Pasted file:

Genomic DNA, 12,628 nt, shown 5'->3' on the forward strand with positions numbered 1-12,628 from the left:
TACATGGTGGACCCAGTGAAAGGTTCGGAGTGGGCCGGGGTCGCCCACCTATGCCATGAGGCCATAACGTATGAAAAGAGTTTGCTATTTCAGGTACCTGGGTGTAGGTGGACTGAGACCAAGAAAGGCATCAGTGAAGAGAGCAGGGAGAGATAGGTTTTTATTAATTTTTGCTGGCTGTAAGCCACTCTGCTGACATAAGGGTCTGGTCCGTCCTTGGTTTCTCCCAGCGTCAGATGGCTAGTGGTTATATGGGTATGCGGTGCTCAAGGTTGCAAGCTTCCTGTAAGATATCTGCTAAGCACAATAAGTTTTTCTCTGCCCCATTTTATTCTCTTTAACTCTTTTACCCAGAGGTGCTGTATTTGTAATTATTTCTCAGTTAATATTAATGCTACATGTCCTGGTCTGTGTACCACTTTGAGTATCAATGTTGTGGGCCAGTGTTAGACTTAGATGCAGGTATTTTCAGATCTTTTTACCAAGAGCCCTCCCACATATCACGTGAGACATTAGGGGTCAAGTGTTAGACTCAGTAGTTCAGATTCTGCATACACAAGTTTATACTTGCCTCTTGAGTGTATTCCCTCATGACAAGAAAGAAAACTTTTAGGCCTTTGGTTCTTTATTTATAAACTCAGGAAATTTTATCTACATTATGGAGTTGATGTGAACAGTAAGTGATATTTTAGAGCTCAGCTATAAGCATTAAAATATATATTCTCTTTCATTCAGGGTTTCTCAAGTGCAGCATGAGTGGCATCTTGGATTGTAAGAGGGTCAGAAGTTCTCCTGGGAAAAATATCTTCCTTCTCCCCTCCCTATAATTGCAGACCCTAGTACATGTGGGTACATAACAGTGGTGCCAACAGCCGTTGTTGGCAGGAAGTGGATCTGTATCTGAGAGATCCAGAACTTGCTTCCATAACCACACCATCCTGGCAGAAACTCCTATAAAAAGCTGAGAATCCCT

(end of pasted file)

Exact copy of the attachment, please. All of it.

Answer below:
Genomic DNA, 12,628 nt, shown 5'->3' on the forward strand with positions numbered 1-12,628 from the left:
TACATGGTGGACCCAGTGAAAGGTTCGGAGTGGGCCGGGGTCGCCCACCTATGCCATGAGGCCATAACGTATGAAAAGAGTTTGCTATTTCAGGTACCTGGGTGTAGGTGGACTGAGACCAAGAAAGGCATCAGTGAAGAGAGCAGGGAGAGATAGGTTTTTATTAATTTTTGCTGGCTGTAAGCCACTCTGCTGACATAAGGGTCTGGTCCGTCCTTGGTTTCTCCCAGCGTCAGATGGCTAGTGGTTATATGGGTATGCGGTGCTCAAGGTTGCAAGCTTCCTGTAAGATATCTGCTAAGCACAATAAGTTTTTCTCTGCCCCATTTTATTCTCTTTAACTCTTTTACCCAGAGGTGCTGTATTTGTAATTATTTCTCAGTTAATATTAATGCTACATGTCCTGGTCTGTGTACCACTTTGAGTATCAATGTTGTGGGCCAGTGTTAGACTTAGATGCAGGTATTTTCAGATCTTTTTACCAAGAGCCCTCCCACATATCACGTGAGACATTAGGGGTCAAGTGTTAGACTCAGTAGTTCAGATTCTGCATACACAAGTTTATACTTGCCTCTTGAGTGTATTCCCTCATGACAAGAAAGAAAACTTTTAGGCCTTTGGTTCTTTATTTATAAACTCAGGAAATTTTATCTACATTATGGAGTTGATGTGAACAGTAAGTGATATTTTAGAGCTCAGCTATAAGCATTAAAATATATATTCTCTTTCATTCAGGGTTTCTCAAGTGCAGCATGAGTGGCATCTTGGATTGTAAGAGGGTCAGAAGTTCTCCTGGGAAAAATATCTTCCTTCTCCCCTCCCTATAATTGCAGACCCTAGTACATGTGGGTACATAACAGTGGTGCCAACAGCCGTTGTTGGCAGGAAGTGGATCTGTATCTGAGAGATCCAGAACTTGCTTCCATAACCACACCATCCTGGCAGAAACTCCTATAAAAAGCTGAGAATCCCT